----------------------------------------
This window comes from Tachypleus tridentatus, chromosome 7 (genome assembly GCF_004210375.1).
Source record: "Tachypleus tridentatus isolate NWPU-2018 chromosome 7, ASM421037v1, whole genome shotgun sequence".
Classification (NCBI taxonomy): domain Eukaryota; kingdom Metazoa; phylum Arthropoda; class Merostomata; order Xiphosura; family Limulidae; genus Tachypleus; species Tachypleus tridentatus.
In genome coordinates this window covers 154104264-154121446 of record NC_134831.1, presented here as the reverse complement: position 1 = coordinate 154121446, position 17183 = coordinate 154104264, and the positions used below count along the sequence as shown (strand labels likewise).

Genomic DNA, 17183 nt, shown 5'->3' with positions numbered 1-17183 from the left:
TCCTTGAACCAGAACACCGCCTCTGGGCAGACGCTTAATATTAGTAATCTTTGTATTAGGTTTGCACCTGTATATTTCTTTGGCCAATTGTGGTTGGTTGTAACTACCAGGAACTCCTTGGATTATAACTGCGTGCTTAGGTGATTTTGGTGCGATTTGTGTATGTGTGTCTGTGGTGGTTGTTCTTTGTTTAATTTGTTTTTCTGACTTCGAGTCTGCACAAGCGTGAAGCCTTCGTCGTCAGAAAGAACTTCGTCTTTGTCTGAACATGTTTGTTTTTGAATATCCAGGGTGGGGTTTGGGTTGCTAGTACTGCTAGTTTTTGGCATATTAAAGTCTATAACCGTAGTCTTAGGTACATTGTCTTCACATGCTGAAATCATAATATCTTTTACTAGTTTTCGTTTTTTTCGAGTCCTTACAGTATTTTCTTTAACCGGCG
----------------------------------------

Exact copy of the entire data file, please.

This window comes from Tachypleus tridentatus, chromosome 7 (genome assembly GCF_004210375.1).
Source record: "Tachypleus tridentatus isolate NWPU-2018 chromosome 7, ASM421037v1, whole genome shotgun sequence".
Classification (NCBI taxonomy): domain Eukaryota; kingdom Metazoa; phylum Arthropoda; class Merostomata; order Xiphosura; family Limulidae; genus Tachypleus; species Tachypleus tridentatus.
In genome coordinates this window covers 154104264-154121446 of record NC_134831.1, presented here as the reverse complement: position 1 = coordinate 154121446, position 17183 = coordinate 154104264, and the positions used below count along the sequence as shown (strand labels likewise).

Genomic DNA, 17183 nt, shown 5'->3' with positions numbered 1-17183 from the left:
TCCTTGAACCAGAACACCGCCTCTGGGCAGACGCTTAATATTAGTAATCTTTGTATTAGGTTTGCACCTGTATATTTCTTTGGCCAATTGTGGTTGGTTGTAACTACCAGGAACTCCTTGGATTATAACTGCGTGCTTAGGTGATTTTGGTGCGATTTGTGTATGTGTGTCTGTGGTGGTTGTTCTTTGTTTAATTTGTTTTTCTGACTTCGAGTCTGCACAAGCGTGAAGCCTTCGTCGTCAGAAAGAACTTCGTCTTTGTCTGAACATGTTTGTTTTTGAATATCCAGGGTGGGGTTTGGGTTGCTAGTACTGCTAGTTTTTGGCATATTAAAGTCTATAACCGTAGTCTTAGGTACATTGTCTTCACATGCTGAAATCATAATATCTTTTACTAGTTTTCGTTTTTTTCGAGTCCTTACAGTATTTTCTTTAACCGGCG